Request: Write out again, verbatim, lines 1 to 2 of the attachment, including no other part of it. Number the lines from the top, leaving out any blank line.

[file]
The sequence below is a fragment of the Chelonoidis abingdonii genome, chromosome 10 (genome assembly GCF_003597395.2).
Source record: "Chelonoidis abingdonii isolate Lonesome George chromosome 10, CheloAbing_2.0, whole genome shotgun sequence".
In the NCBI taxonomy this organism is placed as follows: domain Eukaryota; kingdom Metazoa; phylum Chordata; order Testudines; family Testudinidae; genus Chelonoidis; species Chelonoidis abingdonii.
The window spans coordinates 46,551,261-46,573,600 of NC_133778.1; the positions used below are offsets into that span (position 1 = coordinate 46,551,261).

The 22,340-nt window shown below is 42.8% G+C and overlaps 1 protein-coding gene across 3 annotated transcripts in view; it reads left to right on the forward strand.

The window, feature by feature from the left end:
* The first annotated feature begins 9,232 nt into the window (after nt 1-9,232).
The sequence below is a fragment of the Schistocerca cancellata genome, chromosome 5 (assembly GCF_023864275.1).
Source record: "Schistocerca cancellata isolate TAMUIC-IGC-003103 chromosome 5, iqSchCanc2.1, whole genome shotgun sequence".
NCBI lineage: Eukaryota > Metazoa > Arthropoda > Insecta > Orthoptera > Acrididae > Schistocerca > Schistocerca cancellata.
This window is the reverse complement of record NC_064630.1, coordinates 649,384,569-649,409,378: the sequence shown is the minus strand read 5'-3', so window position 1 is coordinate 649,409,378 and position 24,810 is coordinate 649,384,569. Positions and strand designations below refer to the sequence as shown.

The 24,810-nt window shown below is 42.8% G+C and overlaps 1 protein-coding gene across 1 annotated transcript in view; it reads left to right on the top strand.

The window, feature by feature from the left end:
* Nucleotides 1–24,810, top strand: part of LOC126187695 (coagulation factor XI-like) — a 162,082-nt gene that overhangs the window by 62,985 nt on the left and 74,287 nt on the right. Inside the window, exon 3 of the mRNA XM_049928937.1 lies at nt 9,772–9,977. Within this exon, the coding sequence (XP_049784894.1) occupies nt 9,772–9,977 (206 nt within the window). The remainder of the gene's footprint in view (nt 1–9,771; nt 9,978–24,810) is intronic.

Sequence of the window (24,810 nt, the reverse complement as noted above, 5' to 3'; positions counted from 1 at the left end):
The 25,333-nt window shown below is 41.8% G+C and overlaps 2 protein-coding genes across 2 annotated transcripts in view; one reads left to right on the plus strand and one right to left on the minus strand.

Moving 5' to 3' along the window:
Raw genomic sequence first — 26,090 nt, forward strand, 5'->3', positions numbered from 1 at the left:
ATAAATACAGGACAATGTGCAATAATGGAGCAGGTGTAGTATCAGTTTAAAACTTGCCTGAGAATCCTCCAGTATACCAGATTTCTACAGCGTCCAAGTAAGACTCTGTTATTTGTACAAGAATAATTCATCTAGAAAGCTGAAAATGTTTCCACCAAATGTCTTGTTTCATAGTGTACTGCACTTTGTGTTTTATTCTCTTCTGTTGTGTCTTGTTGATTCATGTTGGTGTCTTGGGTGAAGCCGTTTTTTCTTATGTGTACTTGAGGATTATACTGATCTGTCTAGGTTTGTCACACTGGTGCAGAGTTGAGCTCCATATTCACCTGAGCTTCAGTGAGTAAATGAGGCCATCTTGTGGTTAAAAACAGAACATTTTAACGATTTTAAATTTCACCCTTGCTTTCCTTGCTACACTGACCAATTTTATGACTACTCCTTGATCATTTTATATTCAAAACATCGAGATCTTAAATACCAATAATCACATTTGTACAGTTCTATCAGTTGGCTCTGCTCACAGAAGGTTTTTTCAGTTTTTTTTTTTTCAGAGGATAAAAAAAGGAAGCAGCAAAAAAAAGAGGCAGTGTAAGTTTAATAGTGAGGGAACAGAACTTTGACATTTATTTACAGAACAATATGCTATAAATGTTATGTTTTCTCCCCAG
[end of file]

The sequence below is a fragment of the Chelonoidis abingdonii genome, chromosome 10 (genome assembly GCF_003597395.2).
Source record: "Chelonoidis abingdonii isolate Lonesome George chromosome 10, CheloAbing_2.0, whole genome shotgun sequence".